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Planning panel vote clears path for falafel eatery

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The San Francisco Planning Commission did not have enough votes to review a planned falafel restaurant at 463 Castro Street. Photo: Rick Gerharter
The San Francisco Planning Commission did not have enough votes to review a planned falafel restaurant at 463 Castro Street. Photo: Rick Gerharter  

The San Francisco Planning Commission last week declined to take a discretionary review of a building permit for a proposed Castro falafel eatery.

The vote was 3-1 in favor of the discretionary review, but it needed a unanimous vote of the commissioners present so it failed.

The decision clears the way for the Flying Falafel Vegan Sandwich Bar to open at the former Outfit on Castro Street, according to Flying Falafel owner Assaf Pashut.

As the Bay Area Reporter previously (https://www.ebar.com/news/news//282850) reported, the owner of Gyro Xpress at 499 Castro Street filed a request for discretionary review by the commission to prevent Flying Falafel from opening at 463 Castro Street.

"The Castro district is losing its key retail spaces," Cem Bulutoglu of Gyro Xpress wrote in the request. "There are three falafel shops on the 400 block of Castro."

The preliminary recommendation from planning staff was not to take the discretionary review.

Pashut, who identifies as pansexual, said that he is not sure about the timeline of opening at that location and that it may be occupied in the interim by another business. He needs to obtain permits.

"We'll probably have a temporary pop-up until we have more time next year," Pashut said in a phone interview with the B.A.R. Friday morning.

Following the closure of Outfit, the space was occupied by a pop-up branch of the Indigo Vintage Cooperative until October 6.

Before the October 24 planning commission decision, Pashut said that he did not know if he would appeal should he lose.

"It would depend on how rigid the system is," he said. "If it's inflexible and operates illogically, then it might not be worth it."

Jeremy Paul, a permit consultant and expediter who advised Gyro Xpress, said before the decision that he wouldn't recommend the restaurant appeal.

"Either the planning commission cares about a diversity of uses, or the brick and mortar equivalent of a row of food trucks is acceptable," Paul wrote in an email to the B.A.R.

Paul, at first, made similar remarks in front of the commission.

"Is the Castro going to be a fast food mecca? Is that what we want? Or do we want to keep a healthy diversity of uses?" he asked.

But then he seemed to change tone.

"It's not about the menu," he said. "I love falafel. It's in my blood."

After the hearing, Paul wrote in an email that he doesn't expect the falafel shop to open.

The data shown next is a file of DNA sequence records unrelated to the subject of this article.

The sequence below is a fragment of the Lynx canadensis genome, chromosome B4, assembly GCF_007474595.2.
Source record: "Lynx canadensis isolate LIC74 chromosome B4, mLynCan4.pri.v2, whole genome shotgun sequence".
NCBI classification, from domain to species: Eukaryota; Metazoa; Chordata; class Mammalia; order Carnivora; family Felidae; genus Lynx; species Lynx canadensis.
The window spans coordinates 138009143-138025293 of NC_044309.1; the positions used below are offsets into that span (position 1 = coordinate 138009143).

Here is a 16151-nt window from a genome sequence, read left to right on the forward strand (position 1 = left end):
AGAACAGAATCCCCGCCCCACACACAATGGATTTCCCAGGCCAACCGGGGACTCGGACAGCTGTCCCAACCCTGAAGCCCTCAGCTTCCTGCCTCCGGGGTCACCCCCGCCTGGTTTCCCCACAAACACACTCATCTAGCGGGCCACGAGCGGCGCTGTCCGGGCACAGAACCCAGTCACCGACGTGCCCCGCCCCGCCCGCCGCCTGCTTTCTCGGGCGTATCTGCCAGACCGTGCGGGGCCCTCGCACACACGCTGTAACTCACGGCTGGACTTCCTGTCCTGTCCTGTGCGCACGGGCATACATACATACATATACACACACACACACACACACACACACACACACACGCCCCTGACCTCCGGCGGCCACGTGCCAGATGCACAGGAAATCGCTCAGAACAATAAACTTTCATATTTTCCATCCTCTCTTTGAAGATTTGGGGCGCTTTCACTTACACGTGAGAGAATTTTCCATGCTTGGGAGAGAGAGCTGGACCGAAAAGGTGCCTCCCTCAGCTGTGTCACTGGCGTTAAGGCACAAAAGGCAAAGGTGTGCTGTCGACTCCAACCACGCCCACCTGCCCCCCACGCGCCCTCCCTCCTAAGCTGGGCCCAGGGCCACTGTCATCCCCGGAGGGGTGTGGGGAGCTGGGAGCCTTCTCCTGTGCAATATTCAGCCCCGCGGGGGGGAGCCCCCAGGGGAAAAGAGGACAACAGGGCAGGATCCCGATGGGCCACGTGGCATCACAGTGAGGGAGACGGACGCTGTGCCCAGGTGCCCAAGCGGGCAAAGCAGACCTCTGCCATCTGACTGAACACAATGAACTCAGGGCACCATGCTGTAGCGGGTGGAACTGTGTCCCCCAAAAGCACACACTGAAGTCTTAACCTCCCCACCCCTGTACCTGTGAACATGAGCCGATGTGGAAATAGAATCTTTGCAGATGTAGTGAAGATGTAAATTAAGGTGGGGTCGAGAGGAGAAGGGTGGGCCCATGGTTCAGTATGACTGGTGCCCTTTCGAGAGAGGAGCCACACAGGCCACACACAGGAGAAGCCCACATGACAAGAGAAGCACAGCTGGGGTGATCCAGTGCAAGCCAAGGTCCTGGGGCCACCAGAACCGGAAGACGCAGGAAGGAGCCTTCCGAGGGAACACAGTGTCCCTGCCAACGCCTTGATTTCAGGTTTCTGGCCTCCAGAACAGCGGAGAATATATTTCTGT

"It was an interesting hearing, and I'm glad to see the planning commission start to notice the impact of their process on the small business districts of SF," Paul wrote. "The hearing began very late and two commissioners had left so we needed a unanimous decision to win; I have little doubt that we would have won if we had six commissioners present. Despite the result, I don't expect there will be a falafel shop at 463 Castro Street. I like Assaf and I wish him the very best with his business. But, I'll continue to get my favorite falafel sandwiches up at Rossi's Deli, and a killer Gyro plate down at Gyro Xpress — they've got Stella on draught which makes it perfect. Seriously, the Castro is blessed with great Mediterranean food."

Numerous community members spoke in support of Flying Falafel, including one who appeared to be eating a falafel at the podium until a commissioner asked him to speak more clearly into the microphone.

Commissioner Dennis Richards, who lives nearby in the Duboce Triangle neighborhood, voted to take the discretionary review because he would prefer to see the eatery move into one of the currently vacant restaurant spaces in the Castro rather than take over a retail space. He took Pashut on a tour of the area and pointed out several spaces he could lease instead.

When he was "a young gay boy from San Jose," Richards recalled shopping at the Castro's then numerous retail spaces. Today, he noted, the nature of the neighborhood is changing just as it did years ago in North Beach, which has seen retail spaces go empty while restaurants and bars boom.

"We've become a retail desert and the neighborhood is in a death spiral," said Richards, adding that in the right location "I think Flying Falafel can help us get out of the death spiral."

Pashut said in a previous interview with the B.A.R. and at the Castro Merchants meeting last month that even though there are other places to get falafels in the Castro, his eatery is a 100% vegan concept, with "very small" overlap with a couple of other establishments in the Castro.

Bulutoglu, in a phone interview Monday, October 28, with the B.A.R., said that his request was purely motivated by the desire to "keep retail in the area so people would dine," bringing up the example of North Beach — though he did add "our falafels are better."

But, at the end of the meeting, Bulutoglu said he shook Pashut's hand to congratulate him.

There is a Flying Falafel location on the 1000 block of Market Street and another one a block from the downtown Berkeley BART station.

Editor's note: This is an updated story from last week.

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